In an article excerpted from a recent edition of Harvard Business Review by Das Narayandas, a HBS professor, we find the following:
Turning switchers into valuable customers
In most business markets, customers don’t show up in the shape desired by vendors. Companies can develop profitable relationships by investing time and money to migrate customers from one category to another. As the case of the $3.7 billion electrical parts distributor Wesco Distribution demonstrates, businesses need discipline to do that. When Wesco analyzed its OEM customer base, it found that most of the companies in it were commodity buyers. They shopped for the lowest price and played vendors against each other. Wesco was willing to offer low prices as well as a full range of products, but it wanted customers to make long-term purchase commitments. Few OEMs were willing to do so; they wanted to see the benefits of building a relationship with Wesco before they made any promises. Wesco took the plunge and made investments that allowed it to provide services such as inventory management and energy audits, which trimmed customers’ costs of procuring components and operating electrical systems. Naturally, Wesco’s costs rose, and since customers were still cherry-picking products from its portfolio, they became underperformers.
Most companies would have given up at this stage, but Wesco persisted with its strategy. Over the next twelve months, several customers noticed that Wesco had invested in building relationships with them and that their costs had fallen. They also realized that by integrating their procurement and supply chain processes with Wesco’s systems, they could reduce costs even further. The buyers’ focus was no longer on purchase (or product) costs, but on the costs of ownership (or procurement). Customers started buying greater volumes from Wesco, and Wesco’s costs began to drop because of scale economies, predictable demand patterns, and lower inventory costs. When the benefits became large enough, the supplier even passed on some of its savings to customers. Because Wesco realized that it takes time to shift customers to a new category, the company eventually succeeded in turning a group of commodity buyers into valuable customers.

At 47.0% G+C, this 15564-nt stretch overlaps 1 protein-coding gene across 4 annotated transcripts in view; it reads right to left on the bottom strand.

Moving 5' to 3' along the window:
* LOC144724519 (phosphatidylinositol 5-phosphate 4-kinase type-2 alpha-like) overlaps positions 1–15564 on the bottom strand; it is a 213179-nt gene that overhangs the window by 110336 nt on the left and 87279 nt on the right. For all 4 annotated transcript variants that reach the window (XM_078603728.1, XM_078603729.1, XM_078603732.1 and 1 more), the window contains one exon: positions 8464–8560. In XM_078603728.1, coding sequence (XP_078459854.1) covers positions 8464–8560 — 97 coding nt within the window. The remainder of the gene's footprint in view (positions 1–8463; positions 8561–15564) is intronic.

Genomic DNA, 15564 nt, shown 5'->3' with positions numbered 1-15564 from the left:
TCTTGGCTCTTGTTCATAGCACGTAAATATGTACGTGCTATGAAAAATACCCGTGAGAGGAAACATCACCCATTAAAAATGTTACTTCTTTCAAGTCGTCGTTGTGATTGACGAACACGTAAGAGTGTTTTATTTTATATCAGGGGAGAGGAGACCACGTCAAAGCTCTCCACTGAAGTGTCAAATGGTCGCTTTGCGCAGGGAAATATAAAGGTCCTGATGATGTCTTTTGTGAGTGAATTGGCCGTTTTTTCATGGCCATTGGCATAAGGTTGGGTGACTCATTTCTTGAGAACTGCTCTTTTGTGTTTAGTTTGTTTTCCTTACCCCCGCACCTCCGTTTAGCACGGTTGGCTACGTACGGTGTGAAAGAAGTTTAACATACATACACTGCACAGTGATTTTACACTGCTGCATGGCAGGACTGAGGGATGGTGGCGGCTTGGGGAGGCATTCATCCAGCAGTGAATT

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Few companies try to build relationships with individual customers, because that approach differs entirely from current practice and, more important, requires considerable discipline in planning and execution. For instance, many companies believe that because they sell solutions rather than products, they have gone beyond offering features. But most suppliers continue to base solutions on preconceived notions of customer wants instead of tailoring products and services to meet each customer’s needs and processes. As a result, they push the features of their solutions packages rather than offering benefits that customers really want. State-of-the-art customer relationship management systems focus entirely on companies’ interactions with customers; that is a step toward managing customers, but it is only a small beginning. Companies still have a long way to go before they can say they manage individual customers in business markets. The silver lining is that this approach requires neither big ad budgets nor software programs; all it demands is a return to the basics of marketing.
If you go back and read what I wrote about Rockwell’s new branding strategy, and how they are working with customers from a service and support view, they are tapping exactly what Wesco found out.
What do YOU think?